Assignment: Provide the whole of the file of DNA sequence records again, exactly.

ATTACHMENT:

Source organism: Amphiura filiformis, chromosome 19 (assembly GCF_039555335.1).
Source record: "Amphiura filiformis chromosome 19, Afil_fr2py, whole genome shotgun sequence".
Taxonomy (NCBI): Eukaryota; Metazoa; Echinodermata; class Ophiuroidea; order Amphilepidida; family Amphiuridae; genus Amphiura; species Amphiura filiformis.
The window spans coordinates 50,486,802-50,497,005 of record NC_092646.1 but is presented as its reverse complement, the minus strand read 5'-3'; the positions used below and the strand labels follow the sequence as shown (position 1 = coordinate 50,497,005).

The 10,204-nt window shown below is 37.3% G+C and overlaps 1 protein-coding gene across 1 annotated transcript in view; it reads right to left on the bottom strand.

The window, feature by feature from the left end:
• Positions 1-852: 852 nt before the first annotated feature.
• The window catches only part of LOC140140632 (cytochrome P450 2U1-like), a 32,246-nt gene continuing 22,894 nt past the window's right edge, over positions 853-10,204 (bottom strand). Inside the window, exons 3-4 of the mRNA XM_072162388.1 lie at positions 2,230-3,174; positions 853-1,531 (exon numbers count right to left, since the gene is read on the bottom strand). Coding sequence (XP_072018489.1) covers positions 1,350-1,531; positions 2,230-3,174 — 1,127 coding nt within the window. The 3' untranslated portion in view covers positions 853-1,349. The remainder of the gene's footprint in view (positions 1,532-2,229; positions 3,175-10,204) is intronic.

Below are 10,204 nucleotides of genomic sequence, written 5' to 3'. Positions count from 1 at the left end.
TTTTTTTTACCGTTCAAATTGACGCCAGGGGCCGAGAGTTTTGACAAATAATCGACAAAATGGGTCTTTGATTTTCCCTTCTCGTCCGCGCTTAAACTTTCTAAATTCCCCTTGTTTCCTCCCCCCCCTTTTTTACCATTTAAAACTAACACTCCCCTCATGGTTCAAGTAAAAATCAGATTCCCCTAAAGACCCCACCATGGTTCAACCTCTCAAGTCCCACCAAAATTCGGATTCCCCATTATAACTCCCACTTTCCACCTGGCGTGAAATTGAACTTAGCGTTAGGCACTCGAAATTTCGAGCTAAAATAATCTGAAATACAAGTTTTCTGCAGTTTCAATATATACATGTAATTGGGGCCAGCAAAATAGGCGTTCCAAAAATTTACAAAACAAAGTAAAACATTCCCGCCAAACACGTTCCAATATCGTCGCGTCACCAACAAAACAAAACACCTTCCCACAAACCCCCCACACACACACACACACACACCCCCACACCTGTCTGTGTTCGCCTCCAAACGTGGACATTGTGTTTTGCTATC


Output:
Source organism: Amphiura filiformis, chromosome 19 (assembly GCF_039555335.1).
Source record: "Amphiura filiformis chromosome 19, Afil_fr2py, whole genome shotgun sequence".
Taxonomy (NCBI): Eukaryota; Metazoa; Echinodermata; class Ophiuroidea; order Amphilepidida; family Amphiuridae; genus Amphiura; species Amphiura filiformis.
The window spans coordinates 50,486,802-50,497,005 of record NC_092646.1 but is presented as its reverse complement, the minus strand read 5'-3'; the positions used below and the strand labels follow the sequence as shown (position 1 = coordinate 50,497,005).

The 10,204-nt window shown below is 37.3% G+C and overlaps 1 protein-coding gene across 1 annotated transcript in view; it reads right to left on the bottom strand.

The window, feature by feature from the left end:
• Positions 1-852: 852 nt before the first annotated feature.
• The window catches only part of LOC140140632 (cytochrome P450 2U1-like), a 32,246-nt gene continuing 22,894 nt past the window's right edge, over positions 853-10,204 (bottom strand). Inside the window, exons 3-4 of the mRNA XM_072162388.1 lie at positions 2,230-3,174; positions 853-1,531 (exon numbers count right to left, since the gene is read on the bottom strand). Coding sequence (XP_072018489.1) covers positions 1,350-1,531; positions 2,230-3,174 — 1,127 coding nt within the window. The 3' untranslated portion in view covers positions 853-1,349. The remainder of the gene's footprint in view (positions 1,532-2,229; positions 3,175-10,204) is intronic.

Below are 10,204 nucleotides of genomic sequence, written 5' to 3'. Positions count from 1 at the left end.
TTTTTTTTACCGTTCAAATTGACGCCAGGGGCCGAGAGTTTTGACAAATAATCGACAAAATGGGTCTTTGATTTTCCCTTCTCGTCCGCGCTTAAACTTTCTAAATTCCCCTTGTTTCCTCCCCCCCCTTTTTTACCATTTAAAACTAACACTCCCCTCATGGTTCAAGTAAAAATCAGATTCCCCTAAAGACCCCACCATGGTTCAACCTCTCAAGTCCCACCAAAATTCGGATTCCCCATTATAACTCCCACTTTCCACCTGGCGTGAAATTGAACTTAGCGTTAGGCACTCGAAATTTCGAGCTAAAATAATCTGAAATACAAGTTTTCTGCAGTTTCAATATATACATGTAATTGGGGCCAGCAAAATAGGCGTTCCAAAAATTTACAAAACAAAGTAAAACATTCCCGCCAAACACGTTCCAATATCGTCGCGTCACCAACAAAACAAAACACCTTCCCACAAACCCCCCACACACACACACACACACACCCCCACACCTGTCTGTGTTCGCCTCCAAACGTGGACATTGTGTTTTGCTATC